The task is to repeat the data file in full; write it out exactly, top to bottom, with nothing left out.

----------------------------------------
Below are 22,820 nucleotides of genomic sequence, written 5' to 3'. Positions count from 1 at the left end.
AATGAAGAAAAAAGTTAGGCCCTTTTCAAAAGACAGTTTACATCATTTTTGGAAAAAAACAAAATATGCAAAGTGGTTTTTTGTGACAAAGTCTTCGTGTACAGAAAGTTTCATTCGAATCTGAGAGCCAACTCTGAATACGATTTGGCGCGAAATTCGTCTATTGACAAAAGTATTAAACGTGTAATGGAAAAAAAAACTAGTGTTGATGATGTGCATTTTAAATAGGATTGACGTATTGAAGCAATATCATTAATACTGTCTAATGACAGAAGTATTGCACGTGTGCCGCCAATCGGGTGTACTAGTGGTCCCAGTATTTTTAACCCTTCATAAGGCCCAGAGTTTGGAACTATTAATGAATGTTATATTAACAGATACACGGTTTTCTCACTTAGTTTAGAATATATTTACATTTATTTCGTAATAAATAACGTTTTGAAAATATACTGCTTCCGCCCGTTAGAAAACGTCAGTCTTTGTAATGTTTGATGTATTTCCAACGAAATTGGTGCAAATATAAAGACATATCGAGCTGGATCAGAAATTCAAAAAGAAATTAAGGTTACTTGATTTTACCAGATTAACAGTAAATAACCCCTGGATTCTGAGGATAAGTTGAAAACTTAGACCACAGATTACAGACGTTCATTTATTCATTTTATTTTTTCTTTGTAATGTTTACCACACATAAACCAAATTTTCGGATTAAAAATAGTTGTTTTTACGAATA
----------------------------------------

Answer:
Below are 22,820 nucleotides of genomic sequence, written 5' to 3'. Positions count from 1 at the left end.
AATGAAGAAAAAAGTTAGGCCCTTTTCAAAAGACAGTTTACATCATTTTTGGAAAAAAACAAAATATGCAAAGTGGTTTTTTGTGACAAAGTCTTCGTGTACAGAAAGTTTCATTCGAATCTGAGAGCCAACTCTGAATACGATTTGGCGCGAAATTCGTCTATTGACAAAAGTATTAAACGTGTAATGGAAAAAAAAACTAGTGTTGATGATGTGCATTTTAAATAGGATTGACGTATTGAAGCAATATCATTAATACTGTCTAATGACAGAAGTATTGCACGTGTGCCGCCAATCGGGTGTACTAGTGGTCCCAGTATTTTTAACCCTTCATAAGGCCCAGAGTTTGGAACTATTAATGAATGTTATATTAACAGATACACGGTTTTCTCACTTAGTTTAGAATATATTTACATTTATTTCGTAATAAATAACGTTTTGAAAATATACTGCTTCCGCCCGTTAGAAAACGTCAGTCTTTGTAATGTTTGATGTATTTCCAACGAAATTGGTGCAAATATAAAGACATATCGAGCTGGATCAGAAATTCAAAAAGAAATTAAGGTTACTTGATTTTACCAGATTAACAGTAAATAACCCCTGGATTCTGAGGATAAGTTGAAAACTTAGACCACAGATTACAGACGTTCATTTATTCATTTTATTTTTTCTTTGTAATGTTTACCACACATAAACCAAATTTTCGGATTAAAAATAGTTGTTTTTACGAATA